As the conversation unfolds I see areas of agreement with Walter Olson and Michael McDonald. First, we all view the current state of political competition as suboptimal for a healthy democracy. Second, we agree on data transparency and trying to engage the public in the process. I am less sanguine, however, about prospects for removing politics from the process (more on that below). Finally, Olson and I – and probably McDonald – agree that ongoing experimentation is good. There is no consensus about which model of redistricting is better than others, so variation and probing of outcomes is good.
Here are key remaining points of difference. First, regarding the goal of increased competition I believe we need to be realistic about what can be accomplished through redistricting. I think Olson recognizes this but I am not sure about McDonald. By all means, look for geographic areas where it is possible to draw competitive districts, but it is not clear to me how many we can produce, given structural constraints like geography, and “neutral” guidelines required by courts and statutes.
Perhaps a better way to introduce competition than redistricting is to loosen the regulations on third parties so they can be more competitive in lopsided partisan districts. I am guessing that Olson would agree with me heartily on this. We should also consider changing the winner-take-all rule and possibly use ranked-choice to stimulate competition. If we can reduce the bipolar standoff between the major parties, we might increase political competition and reduce the high stakes for redistricting.
I also want to emphasize my skepticism that a reformed redistricting process will dampen polarization very much, as McDonald suggests. We observe ideologues running even in competitive districts. The lack of competition and increased polarization has antecedent roots, which redistricting is unlikely to address that much. For example, new research by Andrew Hall and Danielle Thomsen suggests that moderates are disappearing from the ranks of potential candidates primarily because party activists are very unfriendly to them and governing is not fun when leadership holds all the power. In this way, voters are offered choices that are already polarized.
The discussion of how candidates emerge raises a related point. Perhaps we focus too narrowly on the general election in debates over redistricting and fair representation, particularly if one believes that nominations tend to produce candidates who are very far from the median voter. If independent commissions are to play a larger role in redistricting, they might evaluate the make-up of primary electorates when designing districts, particularly when the primary election is de facto the one that picks the officeholder. When a district cannot be made two-party competitive it might be constructed in a way that does not necessarily give winning pluralities to the most partisan and ideological voters. I am not holding my breath on this. But as McDonald asks rhetorically, where are the districts for moderates and independents? Point well-taken.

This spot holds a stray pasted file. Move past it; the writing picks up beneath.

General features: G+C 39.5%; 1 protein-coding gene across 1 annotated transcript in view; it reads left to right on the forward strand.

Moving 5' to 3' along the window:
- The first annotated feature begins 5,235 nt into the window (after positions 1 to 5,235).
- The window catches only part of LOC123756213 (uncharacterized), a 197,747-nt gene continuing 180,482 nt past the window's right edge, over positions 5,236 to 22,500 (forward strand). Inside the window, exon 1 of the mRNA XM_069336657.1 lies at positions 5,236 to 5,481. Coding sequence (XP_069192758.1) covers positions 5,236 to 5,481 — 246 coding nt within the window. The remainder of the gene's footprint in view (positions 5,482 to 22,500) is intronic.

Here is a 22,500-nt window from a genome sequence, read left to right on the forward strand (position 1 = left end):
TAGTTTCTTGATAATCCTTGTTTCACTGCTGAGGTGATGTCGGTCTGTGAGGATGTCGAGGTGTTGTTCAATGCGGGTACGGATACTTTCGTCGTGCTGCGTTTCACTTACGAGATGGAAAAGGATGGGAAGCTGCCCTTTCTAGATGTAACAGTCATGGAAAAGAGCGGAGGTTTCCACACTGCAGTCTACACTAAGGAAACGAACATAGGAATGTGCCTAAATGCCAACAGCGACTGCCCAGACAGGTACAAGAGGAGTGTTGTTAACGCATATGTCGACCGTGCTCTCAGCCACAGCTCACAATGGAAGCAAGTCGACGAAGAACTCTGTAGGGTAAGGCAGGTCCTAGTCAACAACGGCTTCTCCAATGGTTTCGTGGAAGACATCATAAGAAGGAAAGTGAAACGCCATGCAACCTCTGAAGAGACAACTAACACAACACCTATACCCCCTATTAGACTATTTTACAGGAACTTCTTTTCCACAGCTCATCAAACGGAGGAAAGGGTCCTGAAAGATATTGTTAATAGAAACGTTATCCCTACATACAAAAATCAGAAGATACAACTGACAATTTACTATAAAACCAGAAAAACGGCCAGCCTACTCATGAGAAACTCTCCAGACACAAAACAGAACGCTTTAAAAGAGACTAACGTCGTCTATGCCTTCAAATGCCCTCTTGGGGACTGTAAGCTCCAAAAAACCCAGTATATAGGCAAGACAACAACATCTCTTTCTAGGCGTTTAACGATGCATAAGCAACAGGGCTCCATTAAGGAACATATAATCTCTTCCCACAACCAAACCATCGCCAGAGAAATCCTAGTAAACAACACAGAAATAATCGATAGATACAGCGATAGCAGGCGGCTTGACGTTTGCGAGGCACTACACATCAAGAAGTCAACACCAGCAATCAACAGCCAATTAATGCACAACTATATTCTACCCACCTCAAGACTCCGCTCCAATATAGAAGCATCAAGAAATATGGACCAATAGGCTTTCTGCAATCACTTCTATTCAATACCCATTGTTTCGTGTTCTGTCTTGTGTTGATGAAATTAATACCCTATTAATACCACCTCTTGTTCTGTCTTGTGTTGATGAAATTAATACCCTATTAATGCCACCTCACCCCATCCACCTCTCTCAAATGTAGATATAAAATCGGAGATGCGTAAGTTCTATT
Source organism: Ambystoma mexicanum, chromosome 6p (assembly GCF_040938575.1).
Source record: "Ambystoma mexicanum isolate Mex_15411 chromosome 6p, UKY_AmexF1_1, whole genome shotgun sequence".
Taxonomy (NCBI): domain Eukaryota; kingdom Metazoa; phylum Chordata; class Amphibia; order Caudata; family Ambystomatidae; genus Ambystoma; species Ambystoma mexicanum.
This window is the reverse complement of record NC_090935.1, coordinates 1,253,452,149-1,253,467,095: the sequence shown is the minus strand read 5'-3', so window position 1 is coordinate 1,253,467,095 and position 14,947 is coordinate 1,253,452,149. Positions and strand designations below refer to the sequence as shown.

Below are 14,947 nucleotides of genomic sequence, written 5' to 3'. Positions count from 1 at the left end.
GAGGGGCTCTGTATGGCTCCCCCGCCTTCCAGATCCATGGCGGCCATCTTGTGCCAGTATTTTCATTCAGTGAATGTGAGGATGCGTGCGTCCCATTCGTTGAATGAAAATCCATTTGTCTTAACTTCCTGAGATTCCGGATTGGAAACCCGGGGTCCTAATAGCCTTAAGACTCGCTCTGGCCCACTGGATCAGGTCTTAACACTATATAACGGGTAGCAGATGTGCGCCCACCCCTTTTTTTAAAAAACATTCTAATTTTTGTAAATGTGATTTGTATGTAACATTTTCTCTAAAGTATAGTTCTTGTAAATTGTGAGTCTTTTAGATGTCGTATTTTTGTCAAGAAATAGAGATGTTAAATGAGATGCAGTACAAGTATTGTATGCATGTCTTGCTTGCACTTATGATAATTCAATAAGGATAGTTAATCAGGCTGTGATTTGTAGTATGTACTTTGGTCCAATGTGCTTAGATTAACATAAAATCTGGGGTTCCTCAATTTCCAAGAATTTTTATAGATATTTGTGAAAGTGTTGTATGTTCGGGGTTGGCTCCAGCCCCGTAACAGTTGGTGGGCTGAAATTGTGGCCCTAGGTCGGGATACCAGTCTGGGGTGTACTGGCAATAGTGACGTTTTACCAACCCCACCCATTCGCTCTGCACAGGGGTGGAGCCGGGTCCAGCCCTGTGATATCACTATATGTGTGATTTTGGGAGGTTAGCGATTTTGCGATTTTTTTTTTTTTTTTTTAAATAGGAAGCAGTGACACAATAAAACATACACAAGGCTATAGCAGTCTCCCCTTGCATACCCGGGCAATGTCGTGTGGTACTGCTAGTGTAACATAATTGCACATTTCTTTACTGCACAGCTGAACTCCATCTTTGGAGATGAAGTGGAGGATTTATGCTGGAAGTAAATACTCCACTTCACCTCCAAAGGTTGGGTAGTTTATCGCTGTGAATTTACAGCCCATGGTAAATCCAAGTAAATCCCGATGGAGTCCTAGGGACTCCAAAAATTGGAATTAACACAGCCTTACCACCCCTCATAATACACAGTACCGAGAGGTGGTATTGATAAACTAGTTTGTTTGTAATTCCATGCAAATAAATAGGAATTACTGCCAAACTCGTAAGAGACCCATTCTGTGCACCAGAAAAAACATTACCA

A second difference I have with my colleagues is about the process itself. I argue that we should not try to sidestep politics, but to channel it. Unless we incorporate politics into the public bargaining process, its rivulets will submerge and resurface through interest groups with less accountability than parties and officeholders. By all means, continue developing criteria to attenuate the conflict of interest of politicians, but why not create an explicit Madisonian framework in which ambition is made to counteract ambition?
Highly polarized parties make it even more difficult to sidestep politics through independent commissions. The stakes are just too high. A small thumb on the scale can make a potentially balanced district tilt toward a conservative Republican or a liberal Democrat. More thumbs on the scale might ensure that majority power goes to a very conservative or very liberal party. In these circumstances, the parties will find surrogates or turn to the courts to wage their battles.
Instead, we should encourage a process by which each side – and the public – make iterative offers and counteroffers to move the process toward median positions that would lower the stakes. The commissions would then choose among the best plans that fit particular criteria rather than design the districts. As Bruce Cain argues, this would create incentives to build coalitions around plans rather than go to court in the service of parochial interests.
Many reformers have set up a false dichotomy based on what Christopher Achens and Larry Bartels call the folk theory of democracy. In this narrative, disinterested voters somehow make better choices than self-serving politicians. This is an unhelpful mythology. Either because of ignorance, manipulation, or their own self-interest, pure citizen commissions might bring as many problems to the table as officeholders or experts. Under poorly designed institutions, citizen commissions can produce outcomes that several groups think are unfair. And so the battle goes to the courts. The process repeats itself every decade and undermines its legitimacy. Any process should try to avoid the courts by lowering the stakes through bargaining.